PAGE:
The reports are all vague and indicate that some trucks carrying migrant are avoiding normal routes (presumably because of checkpoints). The statistics on this traffic are not clear. Some are in fact contradictory: for example one states that most of the people leaving Niger are Niger nationals (who by this definition are not migrants till they leave Niger). But the statistics of arrivals into Libya in another source state that the majority are Nigerian. Not Nigerien. The traffic could be increasing or decreasing. But whatever it is deadly. The number of deaths from this traffic reported in the press rivals that from the conflict in Mali.
More details of the individual prospector gold mining in the north near the Algerian border are emerging and confirming that whilst these activities near Djado have been stopped, and are now being done by approved commercial enterprises, those near Algeria are still an open territory. The details vary and the amount of gold reported recovered seems surprisingly large. This prospecting has to a large extent been made possible by the new generation of metal detectors available at a reasonable price.
There are ongoing but sporadic demonstrations against the current government in Niamey and regular complaints from the opposition parties claiming unconstitutional treatment.
Bolo Harem raids continue in the Diffa area in the south east of the country near Lake Tchad, despite the military success against Boko Harem further south. Unfortunately these raids are not all that Niger has to endure. There are also raids from groups in the south west near Burkina Faso and also some raids in the north west from groups coming over the border from Mali. There are of course still many refugees near the Mali border and numerous displaced people near Diffa in the south east. There are claims that the Niger military sometimes does not distinguish correctly between Boko Haram rebels and refugees.
To make matters worse during this period were reported two disease outbreaks: of hepatitis and meningitis respectively. And then there were floods. About 200 people were affected in Agades.
No new hostages were taken in Niger in this period.

Mali
Again, I regret that I cannot report positive news on Mali.
The north of this country still has continual violent and deadly clashes of one type or another, almost every week, and the focus of these clashes is moving southwards and spilling over into Niger. The majority of these clashes are attacks by Islamic rebel groups against the Mali government forces or installations, but some are inter rebel group or inter militia clashes. The statistics reported in one source estimate some 600 deaths so far this year.
The attacks have spread even to the capital area Bamako, and there have also been some attacks from rebel groups across the border in Burkina Faso.
There have been some widely reported integration and confidence building moves between the secular rebels and the government in the north, but the end results on the ground seem meagre.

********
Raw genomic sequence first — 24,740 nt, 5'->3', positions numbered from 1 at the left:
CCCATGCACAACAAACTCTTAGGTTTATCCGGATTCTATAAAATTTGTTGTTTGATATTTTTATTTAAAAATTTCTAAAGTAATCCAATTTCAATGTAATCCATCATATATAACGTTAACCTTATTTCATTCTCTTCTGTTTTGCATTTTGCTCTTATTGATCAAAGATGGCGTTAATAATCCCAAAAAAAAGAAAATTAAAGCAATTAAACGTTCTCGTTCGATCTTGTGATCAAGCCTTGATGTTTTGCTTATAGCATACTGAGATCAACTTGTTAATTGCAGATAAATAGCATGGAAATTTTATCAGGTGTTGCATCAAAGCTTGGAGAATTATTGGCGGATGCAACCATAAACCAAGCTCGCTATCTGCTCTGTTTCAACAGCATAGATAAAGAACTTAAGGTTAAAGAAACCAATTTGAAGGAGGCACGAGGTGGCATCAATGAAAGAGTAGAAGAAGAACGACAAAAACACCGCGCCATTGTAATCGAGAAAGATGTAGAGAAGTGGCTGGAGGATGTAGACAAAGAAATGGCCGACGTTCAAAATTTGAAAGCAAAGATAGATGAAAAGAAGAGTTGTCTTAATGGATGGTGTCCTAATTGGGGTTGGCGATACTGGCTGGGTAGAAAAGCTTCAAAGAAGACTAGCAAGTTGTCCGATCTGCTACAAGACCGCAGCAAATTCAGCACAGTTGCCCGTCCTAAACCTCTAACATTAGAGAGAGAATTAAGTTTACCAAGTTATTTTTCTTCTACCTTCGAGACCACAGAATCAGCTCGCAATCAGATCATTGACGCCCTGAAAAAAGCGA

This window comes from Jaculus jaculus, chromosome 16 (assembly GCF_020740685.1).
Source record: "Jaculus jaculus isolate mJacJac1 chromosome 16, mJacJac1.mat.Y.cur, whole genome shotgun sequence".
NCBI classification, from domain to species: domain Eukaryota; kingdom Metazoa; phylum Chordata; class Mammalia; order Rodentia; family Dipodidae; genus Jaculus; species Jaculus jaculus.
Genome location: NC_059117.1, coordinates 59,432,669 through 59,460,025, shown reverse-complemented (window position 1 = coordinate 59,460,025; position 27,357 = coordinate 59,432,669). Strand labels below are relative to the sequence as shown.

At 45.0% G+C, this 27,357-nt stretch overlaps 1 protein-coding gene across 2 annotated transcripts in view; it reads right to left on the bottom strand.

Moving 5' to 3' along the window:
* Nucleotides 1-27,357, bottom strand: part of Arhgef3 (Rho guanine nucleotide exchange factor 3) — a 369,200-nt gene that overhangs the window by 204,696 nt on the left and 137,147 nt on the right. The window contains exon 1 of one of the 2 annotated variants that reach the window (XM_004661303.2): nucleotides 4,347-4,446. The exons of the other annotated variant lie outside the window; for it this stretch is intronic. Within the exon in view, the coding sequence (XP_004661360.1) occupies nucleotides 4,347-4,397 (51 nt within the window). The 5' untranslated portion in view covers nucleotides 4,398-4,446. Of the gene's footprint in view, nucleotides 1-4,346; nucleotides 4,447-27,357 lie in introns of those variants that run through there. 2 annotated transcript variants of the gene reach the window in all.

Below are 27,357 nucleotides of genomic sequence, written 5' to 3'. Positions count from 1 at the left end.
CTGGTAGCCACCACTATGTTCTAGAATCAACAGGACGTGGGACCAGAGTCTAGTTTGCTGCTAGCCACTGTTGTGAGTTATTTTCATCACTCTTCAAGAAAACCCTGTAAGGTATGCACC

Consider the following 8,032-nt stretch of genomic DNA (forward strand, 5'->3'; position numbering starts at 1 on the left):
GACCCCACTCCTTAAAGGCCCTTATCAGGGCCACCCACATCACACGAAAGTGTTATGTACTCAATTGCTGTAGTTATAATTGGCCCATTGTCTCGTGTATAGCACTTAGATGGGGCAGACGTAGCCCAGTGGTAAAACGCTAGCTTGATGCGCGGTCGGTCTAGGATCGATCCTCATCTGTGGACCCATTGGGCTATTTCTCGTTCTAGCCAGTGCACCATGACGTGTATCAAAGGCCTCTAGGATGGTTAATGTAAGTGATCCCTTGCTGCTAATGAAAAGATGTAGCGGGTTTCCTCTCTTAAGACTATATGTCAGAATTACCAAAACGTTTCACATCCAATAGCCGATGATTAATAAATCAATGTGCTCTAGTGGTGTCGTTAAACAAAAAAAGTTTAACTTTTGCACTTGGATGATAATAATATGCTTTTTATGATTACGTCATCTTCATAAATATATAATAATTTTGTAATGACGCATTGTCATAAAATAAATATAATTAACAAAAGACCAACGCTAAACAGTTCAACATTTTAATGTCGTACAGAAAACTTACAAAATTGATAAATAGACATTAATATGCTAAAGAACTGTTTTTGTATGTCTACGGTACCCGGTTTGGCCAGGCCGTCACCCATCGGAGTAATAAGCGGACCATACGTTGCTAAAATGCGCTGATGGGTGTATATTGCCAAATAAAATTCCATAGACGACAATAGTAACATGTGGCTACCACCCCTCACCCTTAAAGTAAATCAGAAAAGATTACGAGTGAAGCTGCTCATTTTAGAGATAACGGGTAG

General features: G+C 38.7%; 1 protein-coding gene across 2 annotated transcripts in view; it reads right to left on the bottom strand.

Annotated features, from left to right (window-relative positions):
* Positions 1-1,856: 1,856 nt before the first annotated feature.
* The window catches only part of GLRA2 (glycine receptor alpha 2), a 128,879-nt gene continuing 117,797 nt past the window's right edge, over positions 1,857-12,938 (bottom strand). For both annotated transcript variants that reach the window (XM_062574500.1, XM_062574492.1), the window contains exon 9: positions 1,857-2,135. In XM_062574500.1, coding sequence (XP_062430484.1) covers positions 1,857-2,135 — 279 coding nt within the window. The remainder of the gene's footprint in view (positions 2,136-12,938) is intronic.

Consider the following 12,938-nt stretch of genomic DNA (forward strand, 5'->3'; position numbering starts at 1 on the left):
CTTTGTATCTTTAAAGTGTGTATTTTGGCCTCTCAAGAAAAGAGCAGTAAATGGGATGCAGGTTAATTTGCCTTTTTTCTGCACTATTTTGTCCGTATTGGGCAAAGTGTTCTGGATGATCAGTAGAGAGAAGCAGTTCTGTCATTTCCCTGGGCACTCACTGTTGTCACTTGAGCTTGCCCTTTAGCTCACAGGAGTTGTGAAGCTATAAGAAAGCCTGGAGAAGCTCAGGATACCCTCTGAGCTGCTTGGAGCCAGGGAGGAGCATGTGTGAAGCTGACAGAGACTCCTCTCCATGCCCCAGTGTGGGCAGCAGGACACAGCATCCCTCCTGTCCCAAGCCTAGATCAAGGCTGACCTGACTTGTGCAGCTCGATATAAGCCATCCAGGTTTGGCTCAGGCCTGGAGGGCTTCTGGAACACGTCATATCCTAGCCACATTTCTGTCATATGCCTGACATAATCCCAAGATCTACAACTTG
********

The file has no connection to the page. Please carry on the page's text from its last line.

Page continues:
Macron, the new French president has made no less than two visits to Mali since taking over. He has pledged continued French support: but will it have any long term effect?
A plan was announced by the president of Mali, (the so called IBK) to spend large sums of money in the north. A figure of 3B$ was quoted, but the time period was unclear. This, from a country with a GNP of less than 14B? Perhaps they hope to get overseas donors to pitch in? In the past such initiatives have proved to be phantoms, and the funds do not arrive or are not spent appropriately.
There are still a large number of displaced people after the revolts of 2012. The UN reports:
* 57,000 In Mali
* 50,000 in Mauritania
* 25,000 in Burkina
* 55,000 in Niger
And the reduction rate of these refugee camps is now minimal. The recent upsurge in violence has stopped returnees. Meanwhile the GDP of Mali has stopped growing after a spurt in the 2010 period: a common issue across much of West Africa, both Tchad and Niger have the same issue.
No new hostages were taken in Mali in this period.

Western Hostages
Some good news at last. One of the two long term hostages, the Swede Johan Gustafsson was released. His co-hostage, Steven McGowan, remains in captivity: over 2000 days and rising.... The release of the Swede even made it to the mainstream BBC news.
His release came suddenly, just after a report that the African charity “Gift of the Givers “ had given up, having made no progresses except to reduce the ransom demand , and had met with an intermediary in Qatar earlier in the year to no effect, and had appealed to the head of Qatar for assistance.
There was also a video released via Gulf sources of the remaining long term hostages, including an appeal from Steven McGowan
Hostages left in captivity are:
* French: Sophie Pétronin
* South African: Steven McGowan
* Australian: Ken Elliott
* Swiss: Beatrice Stockly
* Columbian: Gloria Nevarez
* Romanian: Iulian Ghergut,
Curiously there was no news and specifically no mention in the video about the other hostages released in earl July about the hostage from Niger, Jeffery Woodke taken from near Abalak last year, probably by another rebel or Islamic group. His wife made a video appeal in July just for the kidnappers to contact her. The lack of any contact is alarming.
In addition to western hostages, there are also a number of Mali hostages taken by various Al Qaeda groups. But reports on these hostages are limited. I cannot even confirm a number.

Reference:
“Tubu Trouble: State and Statelessness in the Chad– Sudan–Libya Triangle”
By Jérôme Tubiana and Claudio Gramizzi
A co-publication of the Small Arms Survey’s Human Security
Baseline Assessment for Sudan and South Sudan and the Security
Assessment in North Africa with Conflict Armament Research
http://www.smallarmssurvey.org/about-us/highlights/2017/highlight-hsba-wp43.html


Have you yourself travelled in North West Africa? Then you should be interested in joining us. Join. See Newsletter for details of our all colour Newsletter issued three times a year to members. We have been going since 1978.